Fascination is an understatement of the feeling that one gets by visiting Manila, a lively metropolis commanding a magnificent view of the world-famous Manila Bay and its golden sunset. Historic, bustling, awe-inspiring, the “Philippine Cosmopolitan Capital” is a blend of cultures and flavors that offers an endless serving of places to see, sights to behold, and experiences to never forget.
Right in the heart of Manila is found the “Walled City” – Intramuros. Constructed in 1571, during the period of Spain’s colonization of the Philippines, it comprised of European buildings and churches that have been replicated in different parts of the archipelago. It had been one of the world’s best preserved medieval cities. Here, dungeons and old churches share space with art galleries, theaters, a nature park.
At the center of Intramuros is the grand Manila Cathedral, the seat of the Catholic Archdiocese of Manila. Then there is San Agustin Church, the oldest stone church in Metro Manila and one of the four Philippine Baroque Churches inscribed in UNESCO’s World Heritage List. Marking its entrance at the northwestern tip is Fort Santiago, one of the oldest fortifications of Intramuros. Built in nearly 150 years through Filipino forced labor, it now houses a lush park with flowering trees, homing pigeons, and rides aboard horse-drawn carriages.
Manila is home to Malacañang Palace, the official residence of the highest chief executive of the country and one of the most historic structures in the Philippines, and the National Museum of the Philippines, the official repository and guardian of the Philippine cultural, historical, and natural heritage. Along the northern bank of the historic Pasig river is Chinatown, a symbol of the long history of Chinese presence in the Philippines long antedating the arrival of the Spaniards. Today it is an important trade and business center, and a primary bargain shopping destination.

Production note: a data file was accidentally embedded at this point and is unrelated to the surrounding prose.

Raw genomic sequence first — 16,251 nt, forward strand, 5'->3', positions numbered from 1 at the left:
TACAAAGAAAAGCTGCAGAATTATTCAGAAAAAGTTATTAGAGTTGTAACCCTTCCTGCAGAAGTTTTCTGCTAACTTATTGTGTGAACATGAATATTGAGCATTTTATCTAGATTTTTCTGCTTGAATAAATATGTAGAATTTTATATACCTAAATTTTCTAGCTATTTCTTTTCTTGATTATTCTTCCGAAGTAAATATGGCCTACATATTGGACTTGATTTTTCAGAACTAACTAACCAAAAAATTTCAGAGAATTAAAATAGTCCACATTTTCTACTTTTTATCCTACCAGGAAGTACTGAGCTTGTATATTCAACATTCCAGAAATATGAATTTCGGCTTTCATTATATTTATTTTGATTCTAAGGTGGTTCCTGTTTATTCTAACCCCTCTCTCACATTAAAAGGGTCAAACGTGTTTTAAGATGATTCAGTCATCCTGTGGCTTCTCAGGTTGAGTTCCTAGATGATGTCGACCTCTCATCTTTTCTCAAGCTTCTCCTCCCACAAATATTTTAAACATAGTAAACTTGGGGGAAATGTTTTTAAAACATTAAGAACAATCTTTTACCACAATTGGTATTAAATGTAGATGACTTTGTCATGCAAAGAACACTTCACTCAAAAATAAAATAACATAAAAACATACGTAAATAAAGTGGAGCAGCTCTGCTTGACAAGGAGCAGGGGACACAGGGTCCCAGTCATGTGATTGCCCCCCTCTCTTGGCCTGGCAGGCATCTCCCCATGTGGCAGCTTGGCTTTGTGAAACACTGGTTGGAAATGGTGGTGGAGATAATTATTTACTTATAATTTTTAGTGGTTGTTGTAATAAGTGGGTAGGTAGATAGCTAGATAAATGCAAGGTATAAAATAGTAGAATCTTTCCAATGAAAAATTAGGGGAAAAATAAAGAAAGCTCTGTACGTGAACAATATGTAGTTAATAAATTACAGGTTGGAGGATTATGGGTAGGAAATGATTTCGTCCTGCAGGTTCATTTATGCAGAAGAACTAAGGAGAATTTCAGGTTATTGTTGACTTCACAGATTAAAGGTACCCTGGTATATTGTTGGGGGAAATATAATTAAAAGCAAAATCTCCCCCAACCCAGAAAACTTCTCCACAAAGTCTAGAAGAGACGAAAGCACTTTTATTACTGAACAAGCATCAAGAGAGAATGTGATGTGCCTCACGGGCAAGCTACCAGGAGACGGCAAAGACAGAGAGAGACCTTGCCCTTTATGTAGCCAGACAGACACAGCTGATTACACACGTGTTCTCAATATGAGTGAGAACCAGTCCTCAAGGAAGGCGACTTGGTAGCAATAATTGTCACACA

Five-star hotels and restaurants, some of them housed in historic buildings, make the perfect party place in the city. The nightlife offers everything from dazzling cultural shows to futuristic discotheques, lively casinos, sensational entertainment lounges, and fashionable cafes. The popular districts of Malate and Ermita showcase a wild variety of restaurants, clubs, bars, cafes, art and antique shops – truly, the ultimate cosmopolitan paradise.
Manila is geographically advantaged. It is an hour or two away from full-day excursions to Cavite and Corregidor Island, Batangas, and Laguna, replete with exceptionally beautiful beaches, stunning views, and local color. The city is over 17 hours away by air from Los Angeles, less than five hours from Tokyo, and seven and a half hours from Sydney. Wherever you are, you are less than a day away from one of Asia’s greatest cities – Manila.
Filipino and English are the official language of the country
220 volts a/c is the common standard. 110 volts a/c is also used, especially in major hotels.
Philippines is 8 hours ahead (PST(UTC+8)) of Greenwich Mean Time (GMT).
Banks are open from 8 a.m. to 3:00 p.m., Monday to Friday.
March to May is hot and dry. June to October is rainy, November to February is cool. Average temperatures: 78°F / 25°C to 90°F / 32°C; humidity is 77%.
Taxi service is available to NAIA from all points of Metro Manila. Also, jeepney and bus routes are available to the airport. Both forms of transportation facilities connect all three NAIA terminals as well. Take only official, metered or pre-booked taxis. Taxis charge around 150-200 Pesos (6USD-8USD) to central Manila hotels. It will take about 20 minutes to one hour for the trip, depending on traffic. Many of the major hotels run cars which you can book in advance, or you can look for a hotel representative in Arrivals. The cost is around 750-950 Pesos (30USD-38USD).
Manila airport is also connected to the Manila Light Rail Transit System (LRT) by a two-kilometer taxi ride to Baclaran station. In the future, with the extension of the existing Yellow Line, a new station, Manila International Airport station, is set to connect the airport, albeit still indirectly, to the LRT.
Many establishments already incorporate Service Charge (depicted by SC) in bills. Tipping independently is optional. Goods are charge with 12% value-added tax.
Other useful Information can also be found at www.tourism.gov.ph, www.manila-airport.net